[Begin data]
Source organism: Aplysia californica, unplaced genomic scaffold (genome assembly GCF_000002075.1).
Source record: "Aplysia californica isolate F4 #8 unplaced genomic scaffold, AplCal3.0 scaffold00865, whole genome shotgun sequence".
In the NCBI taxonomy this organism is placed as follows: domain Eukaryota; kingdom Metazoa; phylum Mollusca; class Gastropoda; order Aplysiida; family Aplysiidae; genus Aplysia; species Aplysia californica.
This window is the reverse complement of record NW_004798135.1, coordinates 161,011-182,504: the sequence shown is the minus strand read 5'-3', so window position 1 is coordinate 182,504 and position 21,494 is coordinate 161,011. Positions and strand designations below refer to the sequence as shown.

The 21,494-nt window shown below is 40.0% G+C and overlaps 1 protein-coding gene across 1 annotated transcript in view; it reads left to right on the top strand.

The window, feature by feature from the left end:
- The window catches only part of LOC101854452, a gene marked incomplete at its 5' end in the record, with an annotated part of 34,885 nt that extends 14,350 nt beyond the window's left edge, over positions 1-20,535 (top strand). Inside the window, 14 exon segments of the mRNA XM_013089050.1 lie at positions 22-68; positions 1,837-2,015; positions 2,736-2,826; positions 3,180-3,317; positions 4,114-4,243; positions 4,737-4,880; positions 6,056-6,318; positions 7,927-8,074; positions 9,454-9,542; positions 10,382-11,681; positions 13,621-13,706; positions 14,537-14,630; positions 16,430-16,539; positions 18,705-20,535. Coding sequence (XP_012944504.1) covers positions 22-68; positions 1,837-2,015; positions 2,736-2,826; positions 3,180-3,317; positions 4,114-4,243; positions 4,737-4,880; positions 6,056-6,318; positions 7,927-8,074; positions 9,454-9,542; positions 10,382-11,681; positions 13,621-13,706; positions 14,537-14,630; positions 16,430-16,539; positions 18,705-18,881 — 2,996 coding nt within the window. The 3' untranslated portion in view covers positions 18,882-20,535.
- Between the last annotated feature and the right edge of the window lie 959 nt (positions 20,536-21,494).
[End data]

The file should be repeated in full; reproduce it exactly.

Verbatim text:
Source organism: Aplysia californica, unplaced genomic scaffold (genome assembly GCF_000002075.1).
Source record: "Aplysia californica isolate F4 #8 unplaced genomic scaffold, AplCal3.0 scaffold00865, whole genome shotgun sequence".
In the NCBI taxonomy this organism is placed as follows: domain Eukaryota; kingdom Metazoa; phylum Mollusca; class Gastropoda; order Aplysiida; family Aplysiidae; genus Aplysia; species Aplysia californica.
This window is the reverse complement of record NW_004798135.1, coordinates 161,011-182,504: the sequence shown is the minus strand read 5'-3', so window position 1 is coordinate 182,504 and position 21,494 is coordinate 161,011. Positions and strand designations below refer to the sequence as shown.

The 21,494-nt window shown below is 40.0% G+C and overlaps 1 protein-coding gene across 1 annotated transcript in view; it reads left to right on the top strand.

The window, feature by feature from the left end:
- The window catches only part of LOC101854452, a gene marked incomplete at its 5' end in the record, with an annotated part of 34,885 nt that extends 14,350 nt beyond the window's left edge, over positions 1-20,535 (top strand). Inside the window, 14 exon segments of the mRNA XM_013089050.1 lie at positions 22-68; positions 1,837-2,015; positions 2,736-2,826; positions 3,180-3,317; positions 4,114-4,243; positions 4,737-4,880; positions 6,056-6,318; positions 7,927-8,074; positions 9,454-9,542; positions 10,382-11,681; positions 13,621-13,706; positions 14,537-14,630; positions 16,430-16,539; positions 18,705-20,535. Coding sequence (XP_012944504.1) covers positions 22-68; positions 1,837-2,015; positions 2,736-2,826; positions 3,180-3,317; positions 4,114-4,243; positions 4,737-4,880; positions 6,056-6,318; positions 7,927-8,074; positions 9,454-9,542; positions 10,382-11,681; positions 13,621-13,706; positions 14,537-14,630; positions 16,430-16,539; positions 18,705-18,881 — 2,996 coding nt within the window. The 3' untranslated portion in view covers positions 18,882-20,535.
- Between the last annotated feature and the right edge of the window lie 959 nt (positions 20,536-21,494).